The cutthroat trout was adopted as "state fish of the state of Idaho" by the 42nd Idaho Legislature and approved by Governor Cecil Andrus on April 5, 1990.
Impetus for the bill naming an official state fish was provided by a group of fourth-graders from Kuna, Idaho with their teacher Jim Killet leading the way. Mr. Killet introduced a study unit that required dissection of a fish, anatomical diagrams and research. Or, as Mr. Killet put it,
"We had a unit. We cut the fish up and we examined the internal parts of fish and we studied all the anatomy of a fish and the diagrams of fish. It was a wonderful unit. Then the culminating aspect, of course, at that time was to present the bill to the Idaho state legislature. 1"
Primary reasons given for adopting the cutthroat trout as Idaho's state fish:
RELATING TO THE DESIGNATION OF A STATE FISH; PROVIDING LEGISLATIVE INTENT; AMENDING CHAPTER 45, TITLE 67, IDAHO CODE, BY THE ADDITION OF A NEW SECTION 67 4508, IDAHO CODE, TO DESIGNATE THE CUTTHROAT TROUT AS THE STATE FISH.
Be It Enacted by the Legislature of the State of Idaho:
SECTION 1. It is the sense of the legislature that the Cutthroat trout is the fish best representing all Idaho waters and anglers. The Cutthroat trout's historic significance as the first of the salmon or trout in Idaho and as a key resource for early Idahoans makes this fish an important part of Idaho's natural heritage. This fish's sensitivity to changing and degraded environments and its value as a sport fish for Idaho anglers makes it an ideal barometer for the quality of life. Dramatic declines in recent history highlight problems in natural environments and resource management. Recognition as the state fish can help build the public awareness and support necessary for thoughtful use of our aquatic habitats and all associated resources. Cutthroat trout can be a symbol of Idaho's natural heritage and high quality environment.
SECTION 2. That Chapter 45, Title 67, Idaho Code, be, and the same is hereby amended by the addition thereto of a NEW SECTION, to be known and designated as Section 67 4508, Idaho Code, and to read as follows:
67 4508. STATE FISH DESIGNATED. The Cutthroat trout is designated and declared to be the state fish of the state of Idaho.
Approved April 5, 1990.
No particular species of cutthroat trout is specified in the legislation. There are three subspecies of cutthroat trout native to Idaho and all three can be considered official state fish.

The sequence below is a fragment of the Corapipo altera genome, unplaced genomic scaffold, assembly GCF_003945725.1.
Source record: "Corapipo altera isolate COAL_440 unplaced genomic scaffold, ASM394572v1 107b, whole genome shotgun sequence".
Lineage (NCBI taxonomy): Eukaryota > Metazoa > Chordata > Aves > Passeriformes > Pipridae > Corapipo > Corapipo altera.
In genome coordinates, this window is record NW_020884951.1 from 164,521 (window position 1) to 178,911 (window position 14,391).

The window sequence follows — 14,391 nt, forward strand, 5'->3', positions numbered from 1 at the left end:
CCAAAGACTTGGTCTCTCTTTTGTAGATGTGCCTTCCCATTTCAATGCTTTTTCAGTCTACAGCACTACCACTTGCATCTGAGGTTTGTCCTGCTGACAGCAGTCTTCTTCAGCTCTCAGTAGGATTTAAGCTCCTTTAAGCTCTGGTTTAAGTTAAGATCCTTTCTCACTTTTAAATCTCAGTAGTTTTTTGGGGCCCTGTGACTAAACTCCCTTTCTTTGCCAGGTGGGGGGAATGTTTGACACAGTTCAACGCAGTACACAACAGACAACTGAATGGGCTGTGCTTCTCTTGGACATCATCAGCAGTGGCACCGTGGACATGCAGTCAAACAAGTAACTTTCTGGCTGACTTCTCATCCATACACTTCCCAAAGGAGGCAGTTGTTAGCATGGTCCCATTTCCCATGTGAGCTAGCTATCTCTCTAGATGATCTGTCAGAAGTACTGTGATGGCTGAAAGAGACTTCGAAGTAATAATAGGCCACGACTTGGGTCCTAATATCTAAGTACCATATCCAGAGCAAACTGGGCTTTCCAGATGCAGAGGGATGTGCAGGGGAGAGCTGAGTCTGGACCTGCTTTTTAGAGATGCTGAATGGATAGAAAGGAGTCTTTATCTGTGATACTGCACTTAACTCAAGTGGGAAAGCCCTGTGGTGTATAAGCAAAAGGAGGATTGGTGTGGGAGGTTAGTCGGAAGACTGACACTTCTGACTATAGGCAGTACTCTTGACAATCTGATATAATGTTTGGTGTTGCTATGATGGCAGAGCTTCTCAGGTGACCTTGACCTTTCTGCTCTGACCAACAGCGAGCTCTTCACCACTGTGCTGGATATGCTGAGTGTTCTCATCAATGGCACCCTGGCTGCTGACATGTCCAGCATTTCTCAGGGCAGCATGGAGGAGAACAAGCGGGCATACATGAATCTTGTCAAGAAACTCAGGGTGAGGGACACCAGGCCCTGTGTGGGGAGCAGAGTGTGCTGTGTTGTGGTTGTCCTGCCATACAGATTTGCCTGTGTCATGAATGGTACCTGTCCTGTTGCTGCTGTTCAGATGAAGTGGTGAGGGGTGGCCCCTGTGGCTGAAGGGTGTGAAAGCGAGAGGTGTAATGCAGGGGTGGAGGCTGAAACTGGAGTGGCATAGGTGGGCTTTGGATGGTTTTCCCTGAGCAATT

All three subspecies, native to the lakes and streams of Idaho, display the red slash marks just below their gill covers on the lower jaws. These markings give the cutthroat trout its name.
The scientific name for the cutthroat trout, Oncorhynchus clarkii, references Captain William Clark, who first offered a detailed description of the cutthroat trout of the Columbia River. His expedition partner, Meriwether Lewis had also encountered cutthroats near Montana's great falls on the Missouri river. Meriwether Lewis was recognized with the scientific name for the Westslope trout, Oncorhynchus clarkii lewisi.
1 As reported in the Idaho Fish and Game News Release, From Lesson to Legacy: Cutthroat Plate, of May 6, 2003.
The following information was excerpted from the Idaho Statutes, Title 67, Chapter 45.
TITLE 67 - STATE GOVERNMENT AND STATE AFFAIRS.
CHAPTER 45 - STATE SYMBOLS.
67-4508. STATE FISH DESIGNATED. The Cutthroat trout is designated and declared to be the state fish of the state of Idaho.
Idaho Statutes. Idaho State Legislature. 2007. 14 April 2007 <http://www3.state.id.us/idstat/TOC/idstTOC.html>
Idaho State Legislature. 2007. 19 April 2007 <http://www.legislature.idaho.gov/>
Idaho Department of Fish and Game. 2007. 19 April 2007 <http://fishandgame.idaho.gov/)>
Shearer, Benjamin F. and Barbara S. State Names, Seals, Flags and Symbols: A Historical Guide Third Edition, Revised and Expanded. Westport, Conn: Greenwood Press, 3 Sub edition, 2001.
Cutthroat trout Oncorhynchus clarkii: Information about the cutthroat trout from the University of Michigan Museum of Zoology's Animal Diversity Web.
Cutthroat trout Oncorhynchus clarkii: Description from the National Wildlife Foundation's eNature.com.
Bonneville Cutthroat Trout: In their efforts to restore native trout populations in the west, the Western Native Trout Initiative provides this assessment of the Bonneville Cutthroat Trout, native to Idaho.
Westslope Cutthroat Trout: In their efforts to restore native trout populations in the west, the Western Native Trout Initiative provides this assessment of the Westslope Cutthroat Trout, native to Idaho.<
Yellowstone Cutthroat Trout: In their efforts to restore native trout populations in the west, the Western Native Trout Initiative provides this assessment of the Yellowstone Cutthroat Trout, native to Idaho.<
Oncorhynchus clarkii clarkii (Richardson, 1836): Froese, R. and D. Pauly. Editors. 2009.FishBase. World Wide Web electronic publication. www.fishbase.org, version (01/2009).
Oncorhynchus clarkii (Richardson, 1836): Integrated Taxonomic Information System (ITIS) Here you will find authoritative taxonomic information on plants, animals, fungi, and microbes of North America and the world.
Fishing in Idaho: Website of the Idaho Department of Fish and Game.
Idaho Flyfisher: Idaho's most comprehensive, up-to-date on-line fly fishing information. This site is about Idaho, from Idaho, by Idahoans. Idaho offers more fly fishing diversity than you will find just about anywhere else in the world.
Cutthroat trout Oncorhynchus clarkii: Description, life history, feeding habits, and angling techniques from the Idaho Department of Fish and Game.
State Fish: Complete list of official state fish.